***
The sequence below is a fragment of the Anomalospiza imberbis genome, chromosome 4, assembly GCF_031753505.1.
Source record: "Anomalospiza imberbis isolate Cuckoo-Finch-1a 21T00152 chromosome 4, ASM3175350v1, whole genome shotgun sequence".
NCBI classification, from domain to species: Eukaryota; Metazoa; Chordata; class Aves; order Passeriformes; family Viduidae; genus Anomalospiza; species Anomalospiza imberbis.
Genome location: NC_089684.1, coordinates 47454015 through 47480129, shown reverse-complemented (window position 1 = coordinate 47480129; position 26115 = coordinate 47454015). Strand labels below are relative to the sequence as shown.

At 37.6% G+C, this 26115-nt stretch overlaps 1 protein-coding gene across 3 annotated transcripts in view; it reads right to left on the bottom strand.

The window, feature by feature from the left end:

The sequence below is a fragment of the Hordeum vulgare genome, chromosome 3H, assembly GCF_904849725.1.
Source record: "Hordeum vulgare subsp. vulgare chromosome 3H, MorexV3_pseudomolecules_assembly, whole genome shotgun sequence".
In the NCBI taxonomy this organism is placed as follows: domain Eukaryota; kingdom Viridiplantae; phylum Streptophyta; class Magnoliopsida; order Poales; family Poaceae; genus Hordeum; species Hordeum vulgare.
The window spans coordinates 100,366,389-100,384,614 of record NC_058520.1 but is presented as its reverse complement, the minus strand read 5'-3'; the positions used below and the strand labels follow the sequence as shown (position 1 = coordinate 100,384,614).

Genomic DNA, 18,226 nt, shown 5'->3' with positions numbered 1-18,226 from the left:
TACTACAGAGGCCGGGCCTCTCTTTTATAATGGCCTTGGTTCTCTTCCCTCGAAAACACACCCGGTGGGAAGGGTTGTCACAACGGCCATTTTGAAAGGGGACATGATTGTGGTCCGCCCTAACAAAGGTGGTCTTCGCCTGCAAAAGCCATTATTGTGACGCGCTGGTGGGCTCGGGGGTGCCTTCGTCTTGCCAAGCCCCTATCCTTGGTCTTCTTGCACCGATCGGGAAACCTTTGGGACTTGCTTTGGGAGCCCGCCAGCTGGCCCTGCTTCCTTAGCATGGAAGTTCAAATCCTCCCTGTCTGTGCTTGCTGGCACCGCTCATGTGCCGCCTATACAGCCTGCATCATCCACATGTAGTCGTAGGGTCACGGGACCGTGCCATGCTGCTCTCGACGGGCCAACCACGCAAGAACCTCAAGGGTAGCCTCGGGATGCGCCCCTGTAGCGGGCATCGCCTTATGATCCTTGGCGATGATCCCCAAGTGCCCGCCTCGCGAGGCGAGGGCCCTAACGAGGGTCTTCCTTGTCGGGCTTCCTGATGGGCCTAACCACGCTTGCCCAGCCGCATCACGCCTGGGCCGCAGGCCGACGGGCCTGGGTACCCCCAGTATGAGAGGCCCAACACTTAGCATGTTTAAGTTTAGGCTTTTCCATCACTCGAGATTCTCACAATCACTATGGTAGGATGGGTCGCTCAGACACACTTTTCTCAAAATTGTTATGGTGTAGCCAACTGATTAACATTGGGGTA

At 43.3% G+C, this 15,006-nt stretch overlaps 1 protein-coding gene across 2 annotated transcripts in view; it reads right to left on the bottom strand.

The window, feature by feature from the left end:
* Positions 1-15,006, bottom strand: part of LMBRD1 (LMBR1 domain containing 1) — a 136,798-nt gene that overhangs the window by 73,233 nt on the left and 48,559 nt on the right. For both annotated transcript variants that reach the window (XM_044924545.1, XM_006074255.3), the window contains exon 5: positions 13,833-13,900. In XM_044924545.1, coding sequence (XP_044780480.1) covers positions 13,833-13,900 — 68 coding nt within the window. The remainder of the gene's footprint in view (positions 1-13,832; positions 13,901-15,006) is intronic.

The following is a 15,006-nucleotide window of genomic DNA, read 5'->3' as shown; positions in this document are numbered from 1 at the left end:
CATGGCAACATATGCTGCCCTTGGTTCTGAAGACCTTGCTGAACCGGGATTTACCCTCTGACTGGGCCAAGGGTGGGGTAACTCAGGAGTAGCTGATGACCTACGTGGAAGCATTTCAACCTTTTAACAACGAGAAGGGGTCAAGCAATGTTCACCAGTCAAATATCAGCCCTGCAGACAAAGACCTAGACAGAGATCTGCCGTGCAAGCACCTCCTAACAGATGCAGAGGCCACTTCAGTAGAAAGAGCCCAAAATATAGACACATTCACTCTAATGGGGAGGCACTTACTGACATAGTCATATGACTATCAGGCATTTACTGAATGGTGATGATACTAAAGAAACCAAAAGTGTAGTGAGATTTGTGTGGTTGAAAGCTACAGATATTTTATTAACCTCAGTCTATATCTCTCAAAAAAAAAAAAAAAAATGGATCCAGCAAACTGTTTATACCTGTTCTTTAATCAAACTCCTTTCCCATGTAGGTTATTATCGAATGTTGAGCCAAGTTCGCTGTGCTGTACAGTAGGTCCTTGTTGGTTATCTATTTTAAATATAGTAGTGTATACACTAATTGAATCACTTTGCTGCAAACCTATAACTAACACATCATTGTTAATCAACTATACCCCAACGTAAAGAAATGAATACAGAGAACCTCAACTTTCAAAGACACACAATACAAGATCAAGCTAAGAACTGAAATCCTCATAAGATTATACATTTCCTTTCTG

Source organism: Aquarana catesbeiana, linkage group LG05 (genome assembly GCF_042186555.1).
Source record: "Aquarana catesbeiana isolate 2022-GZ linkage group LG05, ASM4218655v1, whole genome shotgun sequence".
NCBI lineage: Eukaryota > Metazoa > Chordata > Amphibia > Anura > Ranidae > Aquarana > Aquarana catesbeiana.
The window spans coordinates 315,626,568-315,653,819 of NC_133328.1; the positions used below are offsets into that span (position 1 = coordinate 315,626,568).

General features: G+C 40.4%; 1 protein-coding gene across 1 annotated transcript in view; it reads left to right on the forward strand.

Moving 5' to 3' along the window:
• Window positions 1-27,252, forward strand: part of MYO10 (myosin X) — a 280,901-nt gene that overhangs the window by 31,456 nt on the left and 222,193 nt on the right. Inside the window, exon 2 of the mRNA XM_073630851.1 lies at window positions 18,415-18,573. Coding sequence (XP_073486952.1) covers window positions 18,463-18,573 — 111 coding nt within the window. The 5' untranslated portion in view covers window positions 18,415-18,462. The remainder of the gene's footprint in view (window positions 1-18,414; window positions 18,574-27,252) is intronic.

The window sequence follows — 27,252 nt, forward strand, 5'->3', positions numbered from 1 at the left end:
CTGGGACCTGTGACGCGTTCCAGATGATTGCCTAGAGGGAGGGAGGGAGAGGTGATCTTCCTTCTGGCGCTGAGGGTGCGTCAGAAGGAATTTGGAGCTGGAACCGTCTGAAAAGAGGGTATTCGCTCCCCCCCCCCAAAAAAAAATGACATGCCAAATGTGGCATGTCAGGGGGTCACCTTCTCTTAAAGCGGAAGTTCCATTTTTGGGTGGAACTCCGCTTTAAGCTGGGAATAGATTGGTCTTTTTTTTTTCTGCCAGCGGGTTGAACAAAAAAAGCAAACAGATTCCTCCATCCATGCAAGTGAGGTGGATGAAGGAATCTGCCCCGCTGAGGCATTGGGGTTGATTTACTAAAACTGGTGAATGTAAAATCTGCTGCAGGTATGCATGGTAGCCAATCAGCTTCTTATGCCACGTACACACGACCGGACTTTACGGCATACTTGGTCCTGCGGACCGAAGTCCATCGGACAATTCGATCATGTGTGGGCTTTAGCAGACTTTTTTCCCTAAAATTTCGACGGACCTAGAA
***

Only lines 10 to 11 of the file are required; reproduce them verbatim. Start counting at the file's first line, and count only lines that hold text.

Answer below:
The window spans coordinates 100,366,389-100,384,614 of record NC_058520.1 but is presented as its reverse complement, the minus strand read 5'-3'; the positions used below and the strand labels follow the sequence as shown (position 1 = coordinate 100,384,614).

Genomic DNA, 18,226 nt, shown 5'->3' with positions numbered 1-18,226 from the left: